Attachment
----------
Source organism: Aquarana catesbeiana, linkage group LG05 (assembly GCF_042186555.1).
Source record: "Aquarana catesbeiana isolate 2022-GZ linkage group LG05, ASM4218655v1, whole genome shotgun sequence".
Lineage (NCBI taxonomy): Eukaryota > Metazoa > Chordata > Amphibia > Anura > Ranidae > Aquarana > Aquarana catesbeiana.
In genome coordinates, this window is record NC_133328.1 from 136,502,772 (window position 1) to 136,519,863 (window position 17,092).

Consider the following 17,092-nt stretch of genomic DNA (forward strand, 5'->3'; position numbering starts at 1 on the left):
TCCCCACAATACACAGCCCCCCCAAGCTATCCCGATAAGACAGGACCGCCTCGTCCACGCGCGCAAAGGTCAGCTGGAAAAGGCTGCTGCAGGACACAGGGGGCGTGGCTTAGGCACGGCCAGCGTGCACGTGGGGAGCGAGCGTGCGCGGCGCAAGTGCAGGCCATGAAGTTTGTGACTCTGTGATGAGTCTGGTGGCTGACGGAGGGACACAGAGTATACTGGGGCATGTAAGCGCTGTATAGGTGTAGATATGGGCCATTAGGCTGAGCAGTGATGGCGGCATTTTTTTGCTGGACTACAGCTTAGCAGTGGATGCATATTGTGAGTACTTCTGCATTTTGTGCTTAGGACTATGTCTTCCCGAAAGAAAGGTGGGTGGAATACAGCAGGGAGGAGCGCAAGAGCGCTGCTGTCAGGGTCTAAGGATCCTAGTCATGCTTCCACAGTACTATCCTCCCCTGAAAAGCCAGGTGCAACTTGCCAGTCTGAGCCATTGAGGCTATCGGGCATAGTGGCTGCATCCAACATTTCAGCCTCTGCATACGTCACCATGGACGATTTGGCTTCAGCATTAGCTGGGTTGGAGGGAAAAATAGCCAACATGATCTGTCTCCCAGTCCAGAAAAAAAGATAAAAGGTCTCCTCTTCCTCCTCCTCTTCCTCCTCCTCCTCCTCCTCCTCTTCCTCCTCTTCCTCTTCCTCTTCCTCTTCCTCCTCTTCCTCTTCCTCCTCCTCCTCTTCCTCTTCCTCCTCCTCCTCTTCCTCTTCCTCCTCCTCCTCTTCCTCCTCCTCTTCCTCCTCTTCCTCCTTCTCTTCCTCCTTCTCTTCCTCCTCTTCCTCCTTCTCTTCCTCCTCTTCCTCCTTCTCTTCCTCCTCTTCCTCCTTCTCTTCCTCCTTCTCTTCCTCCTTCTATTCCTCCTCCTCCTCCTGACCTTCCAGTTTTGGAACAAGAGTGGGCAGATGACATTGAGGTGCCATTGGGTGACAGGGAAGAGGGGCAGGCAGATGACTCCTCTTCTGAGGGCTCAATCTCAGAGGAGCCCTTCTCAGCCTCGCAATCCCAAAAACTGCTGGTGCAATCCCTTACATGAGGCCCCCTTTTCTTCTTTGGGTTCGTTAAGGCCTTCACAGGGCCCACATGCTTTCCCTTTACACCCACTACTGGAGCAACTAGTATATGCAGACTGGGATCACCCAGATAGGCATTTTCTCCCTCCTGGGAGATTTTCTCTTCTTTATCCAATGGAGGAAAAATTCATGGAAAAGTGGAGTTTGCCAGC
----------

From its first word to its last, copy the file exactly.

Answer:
Source organism: Aquarana catesbeiana, linkage group LG05 (assembly GCF_042186555.1).
Source record: "Aquarana catesbeiana isolate 2022-GZ linkage group LG05, ASM4218655v1, whole genome shotgun sequence".
Lineage (NCBI taxonomy): Eukaryota > Metazoa > Chordata > Amphibia > Anura > Ranidae > Aquarana > Aquarana catesbeiana.
In genome coordinates, this window is record NC_133328.1 from 136,502,772 (window position 1) to 136,519,863 (window position 17,092).

Consider the following 17,092-nt stretch of genomic DNA (forward strand, 5'->3'; position numbering starts at 1 on the left):
TCCCCACAATACACAGCCCCCCCAAGCTATCCCGATAAGACAGGACCGCCTCGTCCACGCGCGCAAAGGTCAGCTGGAAAAGGCTGCTGCAGGACACAGGGGGCGTGGCTTAGGCACGGCCAGCGTGCACGTGGGGAGCGAGCGTGCGCGGCGCAAGTGCAGGCCATGAAGTTTGTGACTCTGTGATGAGTCTGGTGGCTGACGGAGGGACACAGAGTATACTGGGGCATGTAAGCGCTGTATAGGTGTAGATATGGGCCATTAGGCTGAGCAGTGATGGCGGCATTTTTTTGCTGGACTACAGCTTAGCAGTGGATGCATATTGTGAGTACTTCTGCATTTTGTGCTTAGGACTATGTCTTCCCGAAAGAAAGGTGGGTGGAATACAGCAGGGAGGAGCGCAAGAGCGCTGCTGTCAGGGTCTAAGGATCCTAGTCATGCTTCCACAGTACTATCCTCCCCTGAAAAGCCAGGTGCAACTTGCCAGTCTGAGCCATTGAGGCTATCGGGCATAGTGGCTGCATCCAACATTTCAGCCTCTGCATACGTCACCATGGACGATTTGGCTTCAGCATTAGCTGGGTTGGAGGGAAAAATAGCCAACATGATCTGTCTCCCAGTCCAGAAAAAAAGATAAAAGGTCTCCTCTTCCTCCTCCTCTTCCTCCTCCTCCTCCTCCTCCTCTTCCTCCTCTTCCTCTTCCTCTTCCTCTTCCTCCTCTTCCTCTTCCTCCTCCTCCTCTTCCTCTTCCTCCTCCTCCTCTTCCTCTTCCTCCTCCTCCTCTTCCTCCTCCTCTTCCTCCTCTTCCTCCTTCTCTTCCTCCTTCTCTTCCTCCTCTTCCTCCTTCTCTTCCTCCTCTTCCTCCTTCTCTTCCTCCTCTTCCTCCTTCTCTTCCTCCTTCTCTTCCTCCTTCTATTCCTCCTCCTCCTCCTGACCTTCCAGTTTTGGAACAAGAGTGGGCAGATGACATTGAGGTGCCATTGGGTGACAGGGAAGAGGGGCAGGCAGATGACTCCTCTTCTGAGGGCTCAATCTCAGAGGAGCCCTTCTCAGCCTCGCAATCCCAAAAACTGCTGGTGCAATCCCTTACATGAGGCCCCCTTTTCTTCTTTGGGTTCGTTAAGGCCTTCACAGGGCCCACATGCTTTCCCTTTACACCCACTACTGGAGCAACTAGTATATGCAGACTGGGATCACCCAGATAGGCATTTTCTCCCTCCTGGGAGATTTTCTCTTCTTTATCCAATGGAGGAAAAATTCATGGAAAAGTGGAGTTTGCCAGC